The Central Asian republics- Uzbekistan, Kazakhstan, Tajikistan, Kyrgyzstan, Azerbaijan and Turkmenistan – cover an area ten times the size of Britain, stretching from the Caspian Sea to the Chinese border. For many years, their music filtered out as an exotic and peripheral sound from the Soviet Union, but with their independence, the Stans have begun revealing distinct musical treasures.They all share a common cultural and historical background in the Islamic faith. The area is a meeting point between Iranian and Turkic people, culture and traditions, which informs the rich tapestry of the music of the Stans.
Photo by Torekhan Sarmanov
The most elevated musical tradition in Central Asia is the Shashmaqam– or the ‘Six Maqams’ of Tajik and Uzbek music. Historically the music of the upper classes, it earned disapproval from the Soviets and was forbidden for almost a decade, because it didn’t “meet the needs of the people ”. To make them more politically acceptable, lyrics were duly rewritten by popular communist poets.
Something similar happened with the venerable Central Asian tradition of the improvising bards. The akyn and bakshy minstrels were made to sing of heroic labour and socialist ideals, with a side serving of obligatory bombast.
The Soviet ideal for the music of the Stans was that of socialist Tchaikovskys, Beethovens, and Musorgskys composing concert works based on folk music, while the genuine traditions of one of the world’s great oral musical cultures were portrayed as archaic and feudal.
People from Azerbaijan are Turkic speaking but of Central Asian origin. They have been strongly influenced by Iran and also maintain historical connections with Persia. The most celebrated Azerbaijani musical tradition is the refined classical mugam. This is much freer and lighter and more emotional than the Shashmaqam of Central Asia. Mugam refers to both the modes in which the music is played and to the genre itself. Its most celebrated texts, speaking usually of divine love, come from Sufi poets. The King of mugam singers is Alim Qasimov who is celebrated for the power of his voice and his expressive vocal ornamentations.
Bukhara in the late sixteenth century finally became an Emirate capital, and a cosmopolitan city with flourishing trade routes fuelling its bazaars. It was from this court that the Shashmaqam, the most elevated musical form of Tajik and Uzbek and culture, derived. It began as a royal music of princesses and pavilions, with women musicians, sitting on floors, playing on instruments like the dutar (long-necked plucked lute), gidjak (spike fiddle) and doira (circular frame drum).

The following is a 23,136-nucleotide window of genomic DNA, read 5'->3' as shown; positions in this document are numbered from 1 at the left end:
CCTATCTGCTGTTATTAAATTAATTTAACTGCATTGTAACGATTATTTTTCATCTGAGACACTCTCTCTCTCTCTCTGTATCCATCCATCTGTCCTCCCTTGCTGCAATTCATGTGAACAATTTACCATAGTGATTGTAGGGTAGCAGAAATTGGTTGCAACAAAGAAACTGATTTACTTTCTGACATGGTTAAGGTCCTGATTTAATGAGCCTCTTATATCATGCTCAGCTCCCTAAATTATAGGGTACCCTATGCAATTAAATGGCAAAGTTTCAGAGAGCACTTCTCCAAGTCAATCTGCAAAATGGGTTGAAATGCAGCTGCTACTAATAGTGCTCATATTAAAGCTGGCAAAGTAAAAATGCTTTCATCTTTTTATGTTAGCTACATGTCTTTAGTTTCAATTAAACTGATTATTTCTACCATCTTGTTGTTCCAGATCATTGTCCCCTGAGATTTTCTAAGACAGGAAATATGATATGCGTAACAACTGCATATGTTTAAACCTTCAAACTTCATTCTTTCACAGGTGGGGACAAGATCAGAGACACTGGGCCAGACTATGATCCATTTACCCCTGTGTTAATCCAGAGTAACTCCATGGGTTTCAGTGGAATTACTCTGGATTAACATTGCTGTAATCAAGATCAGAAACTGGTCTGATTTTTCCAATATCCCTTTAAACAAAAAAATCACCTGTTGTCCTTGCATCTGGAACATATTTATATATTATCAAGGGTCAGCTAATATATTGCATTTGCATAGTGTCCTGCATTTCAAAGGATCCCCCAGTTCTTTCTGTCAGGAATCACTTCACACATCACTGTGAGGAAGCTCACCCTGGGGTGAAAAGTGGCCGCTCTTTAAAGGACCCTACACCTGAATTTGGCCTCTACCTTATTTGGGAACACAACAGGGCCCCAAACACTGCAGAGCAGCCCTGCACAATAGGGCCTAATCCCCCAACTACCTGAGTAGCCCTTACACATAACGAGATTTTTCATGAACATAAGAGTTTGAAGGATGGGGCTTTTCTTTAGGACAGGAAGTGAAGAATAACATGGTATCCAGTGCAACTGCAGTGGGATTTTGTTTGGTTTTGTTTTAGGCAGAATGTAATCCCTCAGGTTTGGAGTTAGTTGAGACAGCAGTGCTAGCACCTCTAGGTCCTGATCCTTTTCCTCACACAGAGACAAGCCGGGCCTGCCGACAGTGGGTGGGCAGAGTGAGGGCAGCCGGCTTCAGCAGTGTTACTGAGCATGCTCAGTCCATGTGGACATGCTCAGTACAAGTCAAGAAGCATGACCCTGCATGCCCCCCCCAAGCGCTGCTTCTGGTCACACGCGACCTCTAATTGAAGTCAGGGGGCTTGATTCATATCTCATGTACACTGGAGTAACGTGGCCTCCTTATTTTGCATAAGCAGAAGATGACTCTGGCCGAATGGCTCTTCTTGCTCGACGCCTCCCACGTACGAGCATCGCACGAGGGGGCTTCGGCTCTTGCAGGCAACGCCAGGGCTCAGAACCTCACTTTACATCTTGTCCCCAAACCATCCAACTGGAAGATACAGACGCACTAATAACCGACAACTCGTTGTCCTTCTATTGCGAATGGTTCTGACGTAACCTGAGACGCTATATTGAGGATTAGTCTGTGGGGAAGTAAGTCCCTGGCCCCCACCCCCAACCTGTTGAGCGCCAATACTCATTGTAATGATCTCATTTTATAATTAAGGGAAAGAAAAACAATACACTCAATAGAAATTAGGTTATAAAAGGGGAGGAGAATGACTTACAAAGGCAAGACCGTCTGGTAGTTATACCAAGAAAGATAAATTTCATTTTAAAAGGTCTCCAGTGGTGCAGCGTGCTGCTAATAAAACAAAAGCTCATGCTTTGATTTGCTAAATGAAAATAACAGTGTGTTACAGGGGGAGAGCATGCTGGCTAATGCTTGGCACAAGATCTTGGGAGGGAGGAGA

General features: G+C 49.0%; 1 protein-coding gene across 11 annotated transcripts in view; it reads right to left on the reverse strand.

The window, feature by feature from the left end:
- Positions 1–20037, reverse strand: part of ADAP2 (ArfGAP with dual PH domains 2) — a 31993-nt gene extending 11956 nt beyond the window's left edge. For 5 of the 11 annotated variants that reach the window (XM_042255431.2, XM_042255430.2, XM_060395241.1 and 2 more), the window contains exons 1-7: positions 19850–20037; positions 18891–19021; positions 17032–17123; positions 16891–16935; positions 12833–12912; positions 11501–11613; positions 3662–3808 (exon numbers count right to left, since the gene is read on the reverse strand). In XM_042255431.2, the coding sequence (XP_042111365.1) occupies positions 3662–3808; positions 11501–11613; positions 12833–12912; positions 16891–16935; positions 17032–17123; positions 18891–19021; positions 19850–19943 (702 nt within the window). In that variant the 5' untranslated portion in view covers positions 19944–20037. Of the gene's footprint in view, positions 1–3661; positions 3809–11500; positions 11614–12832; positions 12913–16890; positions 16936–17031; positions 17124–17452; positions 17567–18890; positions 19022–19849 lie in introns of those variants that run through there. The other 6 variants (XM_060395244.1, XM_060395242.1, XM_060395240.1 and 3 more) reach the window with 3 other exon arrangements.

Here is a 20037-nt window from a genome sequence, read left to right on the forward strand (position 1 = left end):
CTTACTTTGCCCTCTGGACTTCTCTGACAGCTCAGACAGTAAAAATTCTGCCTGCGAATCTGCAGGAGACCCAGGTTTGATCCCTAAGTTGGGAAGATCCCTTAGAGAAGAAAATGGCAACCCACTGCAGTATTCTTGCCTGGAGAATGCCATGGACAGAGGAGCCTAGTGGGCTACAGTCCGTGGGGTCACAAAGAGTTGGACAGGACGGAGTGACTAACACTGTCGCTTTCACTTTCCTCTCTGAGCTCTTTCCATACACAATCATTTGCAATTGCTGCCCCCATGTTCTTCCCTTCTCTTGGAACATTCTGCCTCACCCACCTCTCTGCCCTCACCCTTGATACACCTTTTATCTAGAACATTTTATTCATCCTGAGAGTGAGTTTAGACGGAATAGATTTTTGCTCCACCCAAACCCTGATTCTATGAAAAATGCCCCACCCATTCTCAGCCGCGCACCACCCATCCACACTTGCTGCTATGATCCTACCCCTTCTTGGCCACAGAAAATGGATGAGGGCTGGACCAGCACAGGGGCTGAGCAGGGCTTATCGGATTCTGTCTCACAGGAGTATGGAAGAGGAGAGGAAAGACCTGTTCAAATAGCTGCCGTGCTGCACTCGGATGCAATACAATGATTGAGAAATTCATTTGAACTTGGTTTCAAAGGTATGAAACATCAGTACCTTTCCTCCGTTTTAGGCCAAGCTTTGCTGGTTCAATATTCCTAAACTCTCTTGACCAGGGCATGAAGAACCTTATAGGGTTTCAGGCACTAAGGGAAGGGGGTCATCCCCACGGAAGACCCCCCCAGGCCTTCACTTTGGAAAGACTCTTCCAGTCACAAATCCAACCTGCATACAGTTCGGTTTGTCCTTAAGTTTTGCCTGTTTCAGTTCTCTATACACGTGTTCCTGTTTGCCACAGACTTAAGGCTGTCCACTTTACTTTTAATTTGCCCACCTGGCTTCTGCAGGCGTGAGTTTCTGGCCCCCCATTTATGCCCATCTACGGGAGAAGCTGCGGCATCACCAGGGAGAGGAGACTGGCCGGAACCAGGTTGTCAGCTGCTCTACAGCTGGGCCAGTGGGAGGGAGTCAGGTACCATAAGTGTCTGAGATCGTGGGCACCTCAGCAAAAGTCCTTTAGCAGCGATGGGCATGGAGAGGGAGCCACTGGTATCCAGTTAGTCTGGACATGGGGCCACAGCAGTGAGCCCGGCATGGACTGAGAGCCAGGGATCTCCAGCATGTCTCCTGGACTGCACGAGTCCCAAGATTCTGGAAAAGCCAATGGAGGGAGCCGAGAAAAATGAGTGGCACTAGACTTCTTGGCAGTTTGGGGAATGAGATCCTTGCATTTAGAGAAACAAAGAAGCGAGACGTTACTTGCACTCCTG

Shashmaqam ensembles of the classical period might contain a dutar , two tanburs, , a gidjak and doira plus two or three singers. Today’s ensembles are pretty much the same. The pre-eminent Uzbek performer of Shashmaqam is Munadjat Yulchieva. The foremost performer of instrumental muqam music is Turgun Alimatov – a master-performer on all the above instruments.
The main focus for Uzbek music (and all music of the Stans) is the toi – the rites of life. Uzbeks have a beshik-toi (forty days celebrated after the birth of a baby), a sunnat-toi (for initiation into Islam) and the marriage toi and so forth. A toi is also an important musical academy. It’s where musicians gain their experience of practical musicianship. In contemporary popular music the biggest name is that of Yulduz Usmanova who is successfully modernising Uzbek traditional music and bringing it to a much wider audience.
Their musical links with neighbouring Uzbekistan are strong and they share their musical shashmaqam repertoire. Though the Tajiks use Persian-derived texts, their instrumental music is the same as in Uzbekistan. While the music of the plains and river valleys is closely related to that of the Uzbeks, in the mountainous south of Tajikistan there’s another more popular style known as falak, which means ‘celestial dome’, performed at weddings and other ceremonies. Their leading performer is conservatoire trained Davlatmand Kholov. He is a great singer and a particularly good instrumentalist on the gudjat and the sutar. In the Pamir mountains of Badakshan there is also a rich variety of music including folk poetry.
Kazakhstan, Turkmenistan and Kyrgyzstan
There is a clear division between the settled and the nomadic people of Central Asia and this is reflected in the kind of music performed there. The city populations are primarily made up of Tajiks and Uzbeks and their music belongs to the urban classical and professional tradition.
However, Kazakhs, Turkmen and Kyrgyz, are nomadic and their music follows the rural or folk traditions which have a closer connection to a pre-Islamic shamanist and animist culture, which you can witness yourself on the Central Asia Rally.
Related to this is the art of the bard or bakshy – another branch of the widespread Turkic tradition. In these societies that are still close to their nomadic roots, the bakshy is also a shaman – acting as healer and magician. All three countries have traditions of sung epics performed by the bakshy.